Sealed with a Kiss: The End

I often have difficulty knowing how to start a book, even when I have the whole story clear in my mind. But it can be even more difficult knowing when to stop.

Don’t spoil the impact of the natural ending by drifting on into slow sludge. Sorry, Shakespeare, but you should really have stopped when Hamlet dies. Good night, sweet prince,. and flights of angels sing thee to thy rest. Having Fortinbras blunder in to wrap things up was a big mistake.

The Handmaid’s Tale is a brilliant example of a story that ends with questions unanswered. What happens next to Offred? Is she sent off to her doom or to salvation. But Margaret Atwood couldn’t resist adding an epilogue, exploring further. And then she had to write another book because readers kept asking what happened.

I was delighted, when I first read The Lord of the Rings as a teenager, that Tolkien added a whole book’s worth of appendices, explaining everything including the fates of all the characters. I couldn’t get enough of it. But in the case of an entire fantasy world, history, religion and linguistics, that is probably allowable.

A series offers an easy solution to knowing where to stop. End with the main thread of one book neatly tied off and snipped, but leave the other threads running free, because they will be picked up in the next book. But then there’s the problem of when to end the series. I’ve always felt Winston Graham made a mistake in carrying the Poldark series on beyond the seventh volume, because at the heart of the saga was the story of rivalry of three men over the untouchable and poisonous Elizabeth Chynoweth. The whole arc obviously concludes when she dies, and should stop there.

So when you reach the conclusion of the drama, how many lose ends should be tidied up in a conclusion? The prince wakes the princess with a kiss. Is it enough to explain that they get married and live happily ever after. Do I take it further and discuss what that happiness involves, how many children they’ll have and what medical conditions will finally carry them off in old age? Or do I stop with the prediction of their marriage and leave the readers to guess if it’s likely to be happy or not? Or do I leave it to the reader to assume that they probably get married, because the kiss is all that’s needed to end the plot.

I am inclined to think that less is more. End with the kiss. Especially when you consider that the original story of the Sleeping Beauty goes on to have the prince raping the princess in her sleep and leaving her pregnant with twins whom his mother plans to eat.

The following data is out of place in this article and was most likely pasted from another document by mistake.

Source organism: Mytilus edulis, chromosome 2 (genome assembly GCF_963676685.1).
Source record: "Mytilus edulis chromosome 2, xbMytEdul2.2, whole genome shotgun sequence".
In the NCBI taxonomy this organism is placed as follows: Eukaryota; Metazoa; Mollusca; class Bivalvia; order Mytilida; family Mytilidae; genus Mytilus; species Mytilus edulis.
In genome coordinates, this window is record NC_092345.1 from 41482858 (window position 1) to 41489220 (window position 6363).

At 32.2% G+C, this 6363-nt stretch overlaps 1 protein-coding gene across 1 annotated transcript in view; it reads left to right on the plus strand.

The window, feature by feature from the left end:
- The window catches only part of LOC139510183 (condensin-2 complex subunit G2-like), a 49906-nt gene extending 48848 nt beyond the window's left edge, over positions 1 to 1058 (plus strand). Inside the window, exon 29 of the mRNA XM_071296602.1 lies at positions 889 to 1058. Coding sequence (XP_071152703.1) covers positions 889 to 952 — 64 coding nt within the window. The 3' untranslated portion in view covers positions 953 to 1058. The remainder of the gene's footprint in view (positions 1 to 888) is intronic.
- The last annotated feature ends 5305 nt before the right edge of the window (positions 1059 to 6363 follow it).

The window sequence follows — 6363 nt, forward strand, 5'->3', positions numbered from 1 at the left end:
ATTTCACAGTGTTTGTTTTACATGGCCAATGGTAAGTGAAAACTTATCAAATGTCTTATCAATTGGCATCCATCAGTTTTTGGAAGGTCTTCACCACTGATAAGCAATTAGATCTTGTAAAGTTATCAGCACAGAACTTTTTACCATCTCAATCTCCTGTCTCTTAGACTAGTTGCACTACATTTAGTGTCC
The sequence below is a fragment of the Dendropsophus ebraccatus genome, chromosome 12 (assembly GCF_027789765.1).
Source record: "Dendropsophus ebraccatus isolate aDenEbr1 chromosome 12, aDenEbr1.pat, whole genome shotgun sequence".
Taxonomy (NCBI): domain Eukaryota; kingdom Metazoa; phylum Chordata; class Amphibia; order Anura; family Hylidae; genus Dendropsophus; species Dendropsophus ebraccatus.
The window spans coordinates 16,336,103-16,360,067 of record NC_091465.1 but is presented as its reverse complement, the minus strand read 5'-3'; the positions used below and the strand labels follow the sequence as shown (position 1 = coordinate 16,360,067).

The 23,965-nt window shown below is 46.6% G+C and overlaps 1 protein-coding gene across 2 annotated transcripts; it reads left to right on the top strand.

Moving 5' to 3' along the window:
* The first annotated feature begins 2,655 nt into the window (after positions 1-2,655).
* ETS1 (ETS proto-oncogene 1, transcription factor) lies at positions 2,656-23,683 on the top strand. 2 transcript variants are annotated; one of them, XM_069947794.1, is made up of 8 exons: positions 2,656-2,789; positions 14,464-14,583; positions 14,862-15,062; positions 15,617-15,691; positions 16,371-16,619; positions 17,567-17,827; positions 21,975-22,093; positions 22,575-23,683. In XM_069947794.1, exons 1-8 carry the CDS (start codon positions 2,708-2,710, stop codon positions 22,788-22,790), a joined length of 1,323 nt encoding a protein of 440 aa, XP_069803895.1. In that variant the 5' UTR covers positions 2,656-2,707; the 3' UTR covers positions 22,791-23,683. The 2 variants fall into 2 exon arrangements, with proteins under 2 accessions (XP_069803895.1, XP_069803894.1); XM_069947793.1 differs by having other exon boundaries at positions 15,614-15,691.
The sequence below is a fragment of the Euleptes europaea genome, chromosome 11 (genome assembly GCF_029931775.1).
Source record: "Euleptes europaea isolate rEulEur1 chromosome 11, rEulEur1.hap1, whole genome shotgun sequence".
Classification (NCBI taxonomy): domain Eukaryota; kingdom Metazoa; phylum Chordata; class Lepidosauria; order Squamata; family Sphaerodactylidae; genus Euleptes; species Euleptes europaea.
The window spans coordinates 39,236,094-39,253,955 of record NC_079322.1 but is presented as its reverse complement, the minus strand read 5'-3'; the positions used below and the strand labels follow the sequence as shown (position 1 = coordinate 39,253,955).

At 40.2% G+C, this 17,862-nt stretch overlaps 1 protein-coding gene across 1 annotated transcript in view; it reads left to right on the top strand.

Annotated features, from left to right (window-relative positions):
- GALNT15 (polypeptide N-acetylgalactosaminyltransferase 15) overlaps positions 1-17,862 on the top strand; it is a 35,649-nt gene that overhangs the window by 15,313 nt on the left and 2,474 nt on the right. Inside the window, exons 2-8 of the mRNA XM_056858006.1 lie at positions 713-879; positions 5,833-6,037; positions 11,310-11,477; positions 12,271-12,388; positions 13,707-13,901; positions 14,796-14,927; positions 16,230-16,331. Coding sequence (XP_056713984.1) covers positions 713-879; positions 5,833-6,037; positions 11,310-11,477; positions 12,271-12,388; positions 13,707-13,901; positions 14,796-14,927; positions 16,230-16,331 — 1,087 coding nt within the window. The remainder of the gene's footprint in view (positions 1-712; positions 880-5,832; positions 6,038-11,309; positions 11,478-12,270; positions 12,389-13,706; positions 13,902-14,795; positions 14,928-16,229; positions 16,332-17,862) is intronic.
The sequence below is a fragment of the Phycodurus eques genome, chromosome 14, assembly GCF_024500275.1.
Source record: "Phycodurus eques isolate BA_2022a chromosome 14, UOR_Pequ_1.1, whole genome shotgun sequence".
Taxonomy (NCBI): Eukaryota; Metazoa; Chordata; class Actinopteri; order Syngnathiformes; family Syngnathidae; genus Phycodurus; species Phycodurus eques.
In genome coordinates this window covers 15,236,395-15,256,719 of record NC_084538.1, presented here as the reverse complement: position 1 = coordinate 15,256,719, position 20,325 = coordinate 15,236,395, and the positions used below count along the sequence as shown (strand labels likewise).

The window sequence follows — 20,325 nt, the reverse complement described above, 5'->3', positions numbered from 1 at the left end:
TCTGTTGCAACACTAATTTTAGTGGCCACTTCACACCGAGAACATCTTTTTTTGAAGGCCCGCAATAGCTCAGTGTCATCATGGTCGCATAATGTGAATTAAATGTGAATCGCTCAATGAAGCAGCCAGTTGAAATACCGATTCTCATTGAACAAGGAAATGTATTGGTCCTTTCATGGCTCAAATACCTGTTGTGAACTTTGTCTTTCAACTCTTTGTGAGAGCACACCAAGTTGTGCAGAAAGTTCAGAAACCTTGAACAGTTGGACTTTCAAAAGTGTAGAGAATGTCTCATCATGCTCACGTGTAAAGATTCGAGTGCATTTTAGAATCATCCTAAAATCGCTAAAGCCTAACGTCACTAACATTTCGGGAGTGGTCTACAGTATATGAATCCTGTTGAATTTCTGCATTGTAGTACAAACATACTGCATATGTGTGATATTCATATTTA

I write about crimes. If I wrote traditional crime fiction, finding the right place to end would be easy. The crime is a puzzle, clues are to be followed, the truth uncovered, the culprit revealed, and that’s it. All sorted. But crimes have consequences that effect everyone they touch, and that is what I write about. How long do I continue delving into the consequences? It’s difficult, especially when some of my stories carry the impact of crimes into later generations. At what generation do I stop? How many ends do I try to tie up?
I am always in a quandary about precisely where to draw the line. Partly, like all authors who have spent months, if not years, with a cast of characters, I don’t want to abandon them unresolved. I want to be able to say that they lived happily ever after. But then I also want to imply that the drama and its consequences go on and on, never quite resolving.

My usual solution, probably like many other authors, is to add a chapter, slightly detached, as an epilogue that wraps up most things just sufficiently to answer the obvious questions while leaving the reader to ponder on likely outcomes and figure out the various loose threads for themselves.


3 thoughts on “Sealed with a Kiss: The End

  1. Less is more, definitely. The impact of du Maurier’s The Birds was hugely enhanced by ending it where it did – though in that case, I borrowed another copy from the library because I thought they must have left out the final chapters. I’m usually happy if the protagonist has survived more or less happily and the antagonist hasn’t.


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